Using Players to any extent from BASIC is
complex and I have therefore come up with a routine that takes away all
the fuss and allows a shape to be placed anywhere on the screen with
ease. I have also incorporated a routine that allows different 'frames'
to be used to achieve animation and I hope that readers will find this
program of use in their own games.
The program uses machine code residing in
page 6 of memory but allows horizontal and vertical movement to be
controlled easily and rapidly from BASIC. There is also the facility for
animation sequences up to 48 frames long. The machine code routine used
is tied to the Vertical Blank Interrupt system to allow smooth movement.
The accompanying program demonstrates
what is possible with the aid of a Shamus type character. Lines 1000 to
1080 hold the data for the machine code and lines 100 to 155 hold the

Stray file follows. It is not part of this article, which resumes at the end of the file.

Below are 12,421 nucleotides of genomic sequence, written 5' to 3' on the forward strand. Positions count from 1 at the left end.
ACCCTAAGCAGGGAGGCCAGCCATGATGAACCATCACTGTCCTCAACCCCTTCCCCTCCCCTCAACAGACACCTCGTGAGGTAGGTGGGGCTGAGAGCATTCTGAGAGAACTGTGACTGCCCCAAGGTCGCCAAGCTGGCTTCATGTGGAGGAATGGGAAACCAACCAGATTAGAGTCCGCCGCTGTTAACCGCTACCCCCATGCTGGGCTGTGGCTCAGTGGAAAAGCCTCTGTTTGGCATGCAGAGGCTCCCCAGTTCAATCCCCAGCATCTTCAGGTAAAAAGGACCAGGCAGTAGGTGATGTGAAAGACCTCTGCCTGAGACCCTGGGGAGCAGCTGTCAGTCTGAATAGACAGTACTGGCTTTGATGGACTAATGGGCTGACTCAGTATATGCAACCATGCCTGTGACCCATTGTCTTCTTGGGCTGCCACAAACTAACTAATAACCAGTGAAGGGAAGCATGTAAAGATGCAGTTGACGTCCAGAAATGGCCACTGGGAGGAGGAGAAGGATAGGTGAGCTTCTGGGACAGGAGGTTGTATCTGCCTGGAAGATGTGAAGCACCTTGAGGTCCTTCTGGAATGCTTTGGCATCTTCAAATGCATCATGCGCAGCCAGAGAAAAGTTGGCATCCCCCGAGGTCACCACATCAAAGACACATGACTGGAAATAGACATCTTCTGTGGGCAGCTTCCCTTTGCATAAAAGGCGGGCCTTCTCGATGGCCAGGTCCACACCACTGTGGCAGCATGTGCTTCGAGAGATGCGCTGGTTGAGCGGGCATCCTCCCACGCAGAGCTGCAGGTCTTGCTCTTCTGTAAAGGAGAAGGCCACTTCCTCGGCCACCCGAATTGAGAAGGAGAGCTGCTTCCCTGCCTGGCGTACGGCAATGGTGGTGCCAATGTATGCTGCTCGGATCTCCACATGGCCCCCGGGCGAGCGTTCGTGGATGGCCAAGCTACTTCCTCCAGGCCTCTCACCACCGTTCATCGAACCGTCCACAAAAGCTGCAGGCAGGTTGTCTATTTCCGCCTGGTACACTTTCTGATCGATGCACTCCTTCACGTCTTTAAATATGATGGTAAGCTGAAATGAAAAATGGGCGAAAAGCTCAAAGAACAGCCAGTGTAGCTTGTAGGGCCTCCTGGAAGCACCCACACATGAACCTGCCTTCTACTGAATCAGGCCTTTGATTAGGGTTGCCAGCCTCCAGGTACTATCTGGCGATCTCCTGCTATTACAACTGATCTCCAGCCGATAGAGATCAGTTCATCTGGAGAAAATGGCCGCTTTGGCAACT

data for the frames required. It is a good idea to save the program
before you attempt to run it as any errors in the data statements could
cause the system to crash. If you have a 16K system, the 144 in line 10
should be changed to 48.
To initialise the routine, the following
BASIC command is used at the beginning of the program
PMSTART is the page number of the
beginning of the player/missile table and would normally be above the
Each frame is defined on a grid of 16
rows of 8 columns in a similar manner to the way characters are defined
and up to 48 different patterns may be stored. The memory map for single
line resolution players is normally as figure 1.
The program makes use of the unused 768
bytes to store the data for each frame. Thus frame 0 occupies PMSTART*256
to PMSTART*256+15, frame 1 occupies PMSTART*256+16 to PMSTART*256+31,
frame 2 occupies PMSTART*256+32 to PMSTART*256+47 and so on.
Players are placed on the screen by the
the variables used are shown in figure 2.
Each player can access any frame,
regardless of whether it is being used by another. The horizontal and
vertical co-ordinates refer to the top left hand corner of the player,
so to centre it around point X,Y, the values X4,Y-8 would have to be
substituted into the USR call. Animation may be achieved simply by
modifying the X,Y and F values and repeatedly calling the routine.
To incorporate the routine into you own
programs, just omit lines from 100 to 999 and continue programming as